Citigroup Posts $2.5 Billion LossA lot of big news at the banks today — but there’s also crazy stuff going down with Jeff Zucker, Dan Rather, Brooke Astor (from beyond!), and Barack Obama, in our daily industry roundup.
Jamie Dimon: ‘Many’ of Bear’s 14,000 Employees Will Lose JobsDid Bear Stearns collapse in part because of a whisper campaign? How will Starbucks keep its customers if everyone starts pinching pennies? And what did Sarah Jessica Parker think of Maxim naming her the “unsexiest woman alive”? Our weekly roundup of law, media, and business news.
in other news
Gossip Girl: ‘New Yorker’–ApprovedIn what could be the biggest literary catfight since Lillian Hellman versus Mary McCarthy, The New Yorker’s Janet Malcolm has taken on New Yorker television critic Nancy Franklin, right there in the very pages of the magazine. The subject of their contretemps is a text we can all agree is one of extreme literary consequence: The Gossip Girl series.
You may remember that back in November, when Franklin reviewed the Greatest Show of Our Time in The New Yorker, she callously dismissed the original text, as crafted by Nightingale graduate author Cecily von Ziegesar. “I’ve been told that some kids in Manhattan’s private-school population resent the way they’ve been depicted in the show,” she wrote at the time, adding parenthetically, and cattily, ‘Or maybe they just want to distance themselves from a Nightingale graduate who can write a paragraph like this: “There was a box of orange Tic Tacs in her pocket with only one Tic Tac left. Serena fished the Tic Tac out and put it on her tongue, but she was so worried about her future, she could barely taste it.’”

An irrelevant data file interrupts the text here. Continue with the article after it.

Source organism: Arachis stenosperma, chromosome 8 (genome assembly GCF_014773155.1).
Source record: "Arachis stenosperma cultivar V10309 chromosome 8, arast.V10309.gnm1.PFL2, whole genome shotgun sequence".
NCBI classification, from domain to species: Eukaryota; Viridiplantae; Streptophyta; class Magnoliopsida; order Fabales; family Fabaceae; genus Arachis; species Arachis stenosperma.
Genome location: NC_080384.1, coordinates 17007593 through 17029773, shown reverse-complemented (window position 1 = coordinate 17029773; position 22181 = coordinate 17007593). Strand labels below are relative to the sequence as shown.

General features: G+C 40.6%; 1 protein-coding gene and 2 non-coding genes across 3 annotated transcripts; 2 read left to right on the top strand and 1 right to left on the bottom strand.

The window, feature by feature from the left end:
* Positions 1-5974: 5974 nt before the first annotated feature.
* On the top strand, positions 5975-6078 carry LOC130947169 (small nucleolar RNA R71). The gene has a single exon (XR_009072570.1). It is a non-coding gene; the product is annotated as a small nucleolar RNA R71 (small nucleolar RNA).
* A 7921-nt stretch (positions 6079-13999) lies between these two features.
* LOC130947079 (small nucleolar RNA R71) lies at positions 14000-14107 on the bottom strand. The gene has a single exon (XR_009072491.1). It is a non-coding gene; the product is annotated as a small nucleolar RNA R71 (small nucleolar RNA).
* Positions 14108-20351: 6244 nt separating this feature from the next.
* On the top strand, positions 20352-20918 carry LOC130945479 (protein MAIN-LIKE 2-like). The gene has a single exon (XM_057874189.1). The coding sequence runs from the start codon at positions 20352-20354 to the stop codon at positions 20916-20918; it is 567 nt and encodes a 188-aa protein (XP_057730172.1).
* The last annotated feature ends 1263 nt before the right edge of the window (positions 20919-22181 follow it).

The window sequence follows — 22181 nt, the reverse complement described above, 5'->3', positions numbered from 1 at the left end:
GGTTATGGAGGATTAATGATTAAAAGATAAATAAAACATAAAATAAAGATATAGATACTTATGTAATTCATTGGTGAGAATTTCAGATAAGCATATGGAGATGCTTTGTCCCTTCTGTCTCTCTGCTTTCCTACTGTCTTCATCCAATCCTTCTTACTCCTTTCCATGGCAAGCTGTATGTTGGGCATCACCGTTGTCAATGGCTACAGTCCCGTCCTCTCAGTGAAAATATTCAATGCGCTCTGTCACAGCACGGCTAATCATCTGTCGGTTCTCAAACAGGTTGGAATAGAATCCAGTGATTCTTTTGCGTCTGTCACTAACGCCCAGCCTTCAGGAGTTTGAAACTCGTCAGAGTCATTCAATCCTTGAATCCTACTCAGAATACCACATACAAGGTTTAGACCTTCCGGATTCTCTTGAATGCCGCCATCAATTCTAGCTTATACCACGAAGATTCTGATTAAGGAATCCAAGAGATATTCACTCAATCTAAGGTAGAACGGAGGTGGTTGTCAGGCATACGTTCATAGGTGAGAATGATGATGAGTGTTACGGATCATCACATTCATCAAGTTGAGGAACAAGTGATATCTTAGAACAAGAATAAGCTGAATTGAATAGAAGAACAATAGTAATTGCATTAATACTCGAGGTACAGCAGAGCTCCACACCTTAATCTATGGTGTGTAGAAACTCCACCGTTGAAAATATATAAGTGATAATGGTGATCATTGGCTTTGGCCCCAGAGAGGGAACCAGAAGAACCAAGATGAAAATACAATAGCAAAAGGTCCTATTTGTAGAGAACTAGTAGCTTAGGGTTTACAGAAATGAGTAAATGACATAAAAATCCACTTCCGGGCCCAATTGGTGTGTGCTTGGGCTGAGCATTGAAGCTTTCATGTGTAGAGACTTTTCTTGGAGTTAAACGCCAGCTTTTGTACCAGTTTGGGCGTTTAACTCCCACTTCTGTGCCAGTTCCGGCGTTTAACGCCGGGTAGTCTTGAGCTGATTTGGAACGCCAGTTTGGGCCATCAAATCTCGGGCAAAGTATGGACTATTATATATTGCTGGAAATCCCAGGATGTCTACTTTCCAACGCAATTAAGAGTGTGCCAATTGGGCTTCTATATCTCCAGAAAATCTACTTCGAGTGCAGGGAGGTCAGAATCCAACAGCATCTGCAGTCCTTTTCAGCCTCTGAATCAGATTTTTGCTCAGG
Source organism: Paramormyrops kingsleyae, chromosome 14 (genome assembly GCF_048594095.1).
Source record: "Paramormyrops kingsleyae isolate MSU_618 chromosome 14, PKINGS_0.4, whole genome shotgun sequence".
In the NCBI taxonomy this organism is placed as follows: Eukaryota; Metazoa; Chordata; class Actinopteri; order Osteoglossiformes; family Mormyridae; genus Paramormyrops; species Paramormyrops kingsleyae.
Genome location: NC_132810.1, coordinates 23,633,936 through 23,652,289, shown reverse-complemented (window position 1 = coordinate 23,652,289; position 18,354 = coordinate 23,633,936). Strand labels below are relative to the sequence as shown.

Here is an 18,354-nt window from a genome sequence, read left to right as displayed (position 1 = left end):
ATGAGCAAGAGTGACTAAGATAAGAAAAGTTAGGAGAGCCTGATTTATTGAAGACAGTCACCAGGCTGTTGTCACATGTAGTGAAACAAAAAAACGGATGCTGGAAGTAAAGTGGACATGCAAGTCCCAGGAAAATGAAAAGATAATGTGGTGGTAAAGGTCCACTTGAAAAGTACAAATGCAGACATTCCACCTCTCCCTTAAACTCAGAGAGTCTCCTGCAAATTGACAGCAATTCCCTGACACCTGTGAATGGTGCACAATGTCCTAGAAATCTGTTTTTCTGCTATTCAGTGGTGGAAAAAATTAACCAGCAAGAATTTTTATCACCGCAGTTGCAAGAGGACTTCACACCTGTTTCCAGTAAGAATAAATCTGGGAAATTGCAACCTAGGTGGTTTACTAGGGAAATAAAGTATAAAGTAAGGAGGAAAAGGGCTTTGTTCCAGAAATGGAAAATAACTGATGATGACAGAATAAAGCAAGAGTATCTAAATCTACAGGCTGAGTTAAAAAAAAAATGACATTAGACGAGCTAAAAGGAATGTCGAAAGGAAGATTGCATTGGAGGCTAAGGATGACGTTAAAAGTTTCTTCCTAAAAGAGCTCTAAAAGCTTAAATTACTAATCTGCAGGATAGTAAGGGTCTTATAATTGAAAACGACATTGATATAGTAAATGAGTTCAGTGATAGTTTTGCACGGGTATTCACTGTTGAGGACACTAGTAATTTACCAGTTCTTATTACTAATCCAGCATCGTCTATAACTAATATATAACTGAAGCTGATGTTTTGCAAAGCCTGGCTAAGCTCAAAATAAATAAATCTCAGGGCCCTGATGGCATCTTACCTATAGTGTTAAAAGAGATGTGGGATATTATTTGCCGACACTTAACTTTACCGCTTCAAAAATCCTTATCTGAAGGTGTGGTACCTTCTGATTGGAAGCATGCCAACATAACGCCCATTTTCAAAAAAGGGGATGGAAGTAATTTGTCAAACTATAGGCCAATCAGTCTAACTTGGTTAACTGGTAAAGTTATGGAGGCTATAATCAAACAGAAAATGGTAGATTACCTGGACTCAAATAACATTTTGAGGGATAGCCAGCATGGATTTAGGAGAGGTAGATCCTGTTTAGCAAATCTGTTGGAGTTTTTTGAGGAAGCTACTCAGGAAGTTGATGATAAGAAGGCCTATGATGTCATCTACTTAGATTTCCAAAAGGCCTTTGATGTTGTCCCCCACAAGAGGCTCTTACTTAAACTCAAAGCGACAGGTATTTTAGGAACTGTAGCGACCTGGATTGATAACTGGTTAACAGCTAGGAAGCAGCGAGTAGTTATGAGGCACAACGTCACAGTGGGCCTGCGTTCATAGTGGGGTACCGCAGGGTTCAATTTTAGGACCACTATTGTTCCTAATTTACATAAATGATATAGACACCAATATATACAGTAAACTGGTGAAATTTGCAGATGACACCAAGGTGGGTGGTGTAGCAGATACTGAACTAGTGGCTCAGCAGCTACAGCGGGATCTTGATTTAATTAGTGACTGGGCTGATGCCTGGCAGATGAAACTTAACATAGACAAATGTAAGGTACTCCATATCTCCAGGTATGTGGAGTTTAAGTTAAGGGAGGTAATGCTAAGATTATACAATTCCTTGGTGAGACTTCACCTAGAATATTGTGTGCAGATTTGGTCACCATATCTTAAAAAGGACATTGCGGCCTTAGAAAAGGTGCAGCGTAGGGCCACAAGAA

Now, Janet Malcolm has revisited the series, and her review carries none of Franklin’s snideness. In fact, quite the opposite. The prose, she declares, is Nabokovian. The character of Nate “is a kind of Vronsky manqué.” Von Ziegesar’s “designated reader is an adolescent girl, but the reader she seems to have firmly in mind as she writes is a literate, even literary, adult.”
“Only someone very hard-hearted wouldn’t laugh” at the situations the characters find themselves in, she writes. “The way von Ziegesar implicates us in her empathic examination of youth’s callousness is the Waughish achievement of these strange, complicated books.”
Then, like any sharp-tongued lady of letters, she smoothes things over with her colleague, only to plunge the knife straight into her back.
Jeff Bewkes Starts Cleaning House at Time WarnerMEDIA
• At least 75 Time Warner layoffs are expected to be announced today. The layoffs are among CEO Jeff Bewkes’s first public tasks since taking the helm of the company from Dick Parsons last month. Earlier today, Time Warner announced a 41 percent decline in fourth-quarter earnings. [MSNBC & AdAge]
• Maybe some of those Time Warner folks can hang their hats over at Condé Nast. The Observer evaluates Portfolio’s recent spending spree, during which it recruited top talent from The New Yorker, the Post, and the Times. [NYO]
• (Product)Red, the love child of Bono, iPod, and the Gap, has raised more than $22 million for fighting HIV and AIDS in Africa. But considering the big advertising bucks spent during the Super Bowl and elsewhere, some are arguing that it’s not enough. [NYT]
Semel Out at Yahoo, Microsoft In?FINANCE
• Courtenay Semel’s dad, Terry, is out at Yahoo. And Microsoft’s $44.6 billion bid for the company might just be déjà vu. [NYT, Deal Journal/WSJ]
• Recession-has-already-started watch: The economy lost 17,000 jobs in January, the first time since the lovely tech-crash days of 2003 that total payrolls have shrunk. [Reuters via NYT]
• One of the few lucky bankers with a bonus burning a hole in your pocket? Try London restaurant Vivat Bacchus’ new “Bonus Tasting Menu” for a mere £1,000. [DealBook/NYT]